I’m of two minds when it comes to the latest entry in the CoTC saga. On the one hand, I have to respect that John Gulager sought to do something different with this series by returning to the original’s more grounded, dramatic approach. But on the other hand, I also can’t deny it sometimes leaves me wishing for more of the franchise’s signature carnage. Sometimes, a man just really wants to see farming tools wielded as murder weapons, you know? Call it a split decision, so I’m placing it right here, towards the middle of the list—I could see it rising in stature as the years go on, assuming I ever bother to revisit this franchise again (current status: unlikely!), and it has lingered fairly well in my mind since watching it. As you’ll soon see, this won’t be the first time this list forces me to wrestle with the choice between honoring basic decency (well, as much as there can be any in this case) and just embracing pure schlock. For now, the latter is winning out—while, again, I’m happy to see Gulager’s measured attempt to make a Children of the Corn film that’s about something, I’m not sure it can supplant the 90s DTV efforts in my heart just yet.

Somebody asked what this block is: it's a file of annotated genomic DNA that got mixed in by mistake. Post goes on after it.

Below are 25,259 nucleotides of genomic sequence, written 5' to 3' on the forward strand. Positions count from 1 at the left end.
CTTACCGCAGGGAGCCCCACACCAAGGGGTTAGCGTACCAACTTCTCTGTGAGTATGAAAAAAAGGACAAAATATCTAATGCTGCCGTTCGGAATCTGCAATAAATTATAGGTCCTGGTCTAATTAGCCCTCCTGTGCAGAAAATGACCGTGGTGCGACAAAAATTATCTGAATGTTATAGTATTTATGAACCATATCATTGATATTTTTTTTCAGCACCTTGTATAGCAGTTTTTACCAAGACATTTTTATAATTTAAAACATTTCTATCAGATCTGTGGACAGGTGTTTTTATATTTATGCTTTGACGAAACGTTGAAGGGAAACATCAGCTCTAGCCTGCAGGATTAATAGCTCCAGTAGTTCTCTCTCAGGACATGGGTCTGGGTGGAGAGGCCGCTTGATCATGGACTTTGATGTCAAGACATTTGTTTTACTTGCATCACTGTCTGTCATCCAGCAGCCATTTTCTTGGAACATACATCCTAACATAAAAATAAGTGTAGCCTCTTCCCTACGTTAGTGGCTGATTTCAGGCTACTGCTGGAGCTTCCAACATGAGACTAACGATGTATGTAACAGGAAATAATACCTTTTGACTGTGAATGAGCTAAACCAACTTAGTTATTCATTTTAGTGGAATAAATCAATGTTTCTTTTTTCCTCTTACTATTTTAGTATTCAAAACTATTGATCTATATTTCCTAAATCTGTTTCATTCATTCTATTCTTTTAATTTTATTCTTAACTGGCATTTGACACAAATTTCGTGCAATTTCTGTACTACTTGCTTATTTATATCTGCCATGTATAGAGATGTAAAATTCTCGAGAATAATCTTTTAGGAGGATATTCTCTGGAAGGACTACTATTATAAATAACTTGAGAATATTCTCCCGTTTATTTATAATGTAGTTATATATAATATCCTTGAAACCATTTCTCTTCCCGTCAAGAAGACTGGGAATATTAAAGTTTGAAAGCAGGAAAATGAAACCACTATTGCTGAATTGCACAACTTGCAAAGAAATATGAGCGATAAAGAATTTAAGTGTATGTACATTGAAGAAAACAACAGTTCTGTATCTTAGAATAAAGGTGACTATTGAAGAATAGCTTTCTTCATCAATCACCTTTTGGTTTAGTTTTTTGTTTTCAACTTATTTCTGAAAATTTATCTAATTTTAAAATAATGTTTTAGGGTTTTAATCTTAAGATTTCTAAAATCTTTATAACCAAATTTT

Speaking of which, here’s the point that the series pretty much figured out what it really is: a thinly veiled excuse to have hapless victims fall prey to homicidal kids. To its credit, The Gathering at least tries to cling to some pretense of a story, as it centers on a girl (Naomi Watts!) returning to her hometown to care for her sick mother (Karen Black!), only to find that the entire town’s population of children is succumbing to a mysterious illness. Because she’s actually home from medical school, it puts her in a perfect position to resume her old post at the town clinic, where she quickly discovers a supernatural menace. In this case, it’s actually not He Who Walks Behind the Rows, who takes a complete break from the series, meaning The Gathering is one of the more odd entries. However, it’s also a perfectly serviceable one that’s loaded with terrific gore and some fresh lore for once: in fact, the scene where the heroine discovers the town’s sordid history is genuinely eerie. Toss in that patented mid-90s Dimension sheen and a weirdly great cast, and you’ve got all the ingredients for a perfectly fine Children of the Corn movie.